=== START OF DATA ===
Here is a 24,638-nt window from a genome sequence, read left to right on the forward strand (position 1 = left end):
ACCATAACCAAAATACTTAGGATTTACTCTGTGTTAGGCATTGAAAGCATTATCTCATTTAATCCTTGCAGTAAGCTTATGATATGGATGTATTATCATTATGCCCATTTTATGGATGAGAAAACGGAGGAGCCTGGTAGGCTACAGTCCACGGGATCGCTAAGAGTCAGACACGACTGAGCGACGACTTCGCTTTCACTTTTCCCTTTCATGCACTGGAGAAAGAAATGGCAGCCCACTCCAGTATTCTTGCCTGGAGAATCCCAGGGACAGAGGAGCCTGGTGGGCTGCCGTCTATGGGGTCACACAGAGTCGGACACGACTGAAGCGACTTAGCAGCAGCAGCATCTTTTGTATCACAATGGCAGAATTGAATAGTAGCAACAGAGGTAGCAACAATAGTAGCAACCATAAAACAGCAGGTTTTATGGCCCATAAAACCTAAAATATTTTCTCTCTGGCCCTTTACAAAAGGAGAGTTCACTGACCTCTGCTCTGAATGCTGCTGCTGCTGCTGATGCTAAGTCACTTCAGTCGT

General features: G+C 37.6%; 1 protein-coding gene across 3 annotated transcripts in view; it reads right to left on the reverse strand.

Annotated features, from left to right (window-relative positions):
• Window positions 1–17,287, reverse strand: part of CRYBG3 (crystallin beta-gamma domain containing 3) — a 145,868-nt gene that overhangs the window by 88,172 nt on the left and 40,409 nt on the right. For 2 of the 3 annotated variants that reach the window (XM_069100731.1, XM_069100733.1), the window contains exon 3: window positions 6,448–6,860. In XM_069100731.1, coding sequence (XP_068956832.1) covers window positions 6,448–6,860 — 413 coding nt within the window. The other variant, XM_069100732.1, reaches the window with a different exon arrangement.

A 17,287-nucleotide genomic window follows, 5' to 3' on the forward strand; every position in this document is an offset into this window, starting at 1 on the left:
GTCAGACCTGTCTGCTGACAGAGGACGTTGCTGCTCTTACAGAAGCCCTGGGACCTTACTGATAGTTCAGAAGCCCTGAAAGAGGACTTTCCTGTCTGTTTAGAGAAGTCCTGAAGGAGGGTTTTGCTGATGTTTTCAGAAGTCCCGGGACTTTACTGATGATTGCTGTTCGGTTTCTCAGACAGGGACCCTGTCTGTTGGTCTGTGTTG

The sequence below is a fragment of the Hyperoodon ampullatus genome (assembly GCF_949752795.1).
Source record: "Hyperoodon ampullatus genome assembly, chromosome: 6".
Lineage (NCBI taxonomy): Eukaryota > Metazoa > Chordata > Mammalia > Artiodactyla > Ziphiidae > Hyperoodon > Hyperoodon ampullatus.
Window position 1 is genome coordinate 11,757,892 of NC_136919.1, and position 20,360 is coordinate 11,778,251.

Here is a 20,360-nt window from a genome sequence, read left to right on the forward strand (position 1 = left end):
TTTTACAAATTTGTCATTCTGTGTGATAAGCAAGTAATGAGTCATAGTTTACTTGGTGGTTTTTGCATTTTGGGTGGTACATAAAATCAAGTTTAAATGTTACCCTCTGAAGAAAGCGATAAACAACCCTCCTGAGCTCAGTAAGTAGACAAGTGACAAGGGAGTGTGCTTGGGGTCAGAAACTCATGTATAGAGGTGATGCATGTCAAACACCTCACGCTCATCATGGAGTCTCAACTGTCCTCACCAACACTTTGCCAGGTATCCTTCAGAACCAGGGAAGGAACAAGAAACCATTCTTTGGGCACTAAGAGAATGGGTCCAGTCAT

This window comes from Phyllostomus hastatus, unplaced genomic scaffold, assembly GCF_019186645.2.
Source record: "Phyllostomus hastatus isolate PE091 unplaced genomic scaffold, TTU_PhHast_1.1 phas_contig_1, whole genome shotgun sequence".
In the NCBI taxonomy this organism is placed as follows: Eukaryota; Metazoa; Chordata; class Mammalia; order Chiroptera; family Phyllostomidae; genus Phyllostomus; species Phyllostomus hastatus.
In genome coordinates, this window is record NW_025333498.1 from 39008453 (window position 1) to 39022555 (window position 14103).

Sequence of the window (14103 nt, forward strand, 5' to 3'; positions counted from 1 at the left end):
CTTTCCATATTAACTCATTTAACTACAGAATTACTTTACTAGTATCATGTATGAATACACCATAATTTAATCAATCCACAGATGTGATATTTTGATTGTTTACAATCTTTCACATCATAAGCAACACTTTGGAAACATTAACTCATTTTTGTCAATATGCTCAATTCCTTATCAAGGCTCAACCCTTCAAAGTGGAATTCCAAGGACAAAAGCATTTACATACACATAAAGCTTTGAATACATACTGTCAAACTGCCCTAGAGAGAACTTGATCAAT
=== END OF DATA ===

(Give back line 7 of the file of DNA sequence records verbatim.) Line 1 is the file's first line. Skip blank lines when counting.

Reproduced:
GTCAGACCTGTCTGCTGACAGAGGACGTTGCTGCTCTTACAGAAGCCCTGGGACCTTACTGATAGTTCAGAAGCCCTGAAAGAGGACTTTCCTGTCTGTTTAGAGAAGTCCTGAAGGAGGGTTTTGCTGATGTTTTCAGAAGTCCCGGGACTTTACTGATGATTGCTGTTCGGTTTCTCAGACAGGGACCCTGTCTGTTGGTCTGTGTTG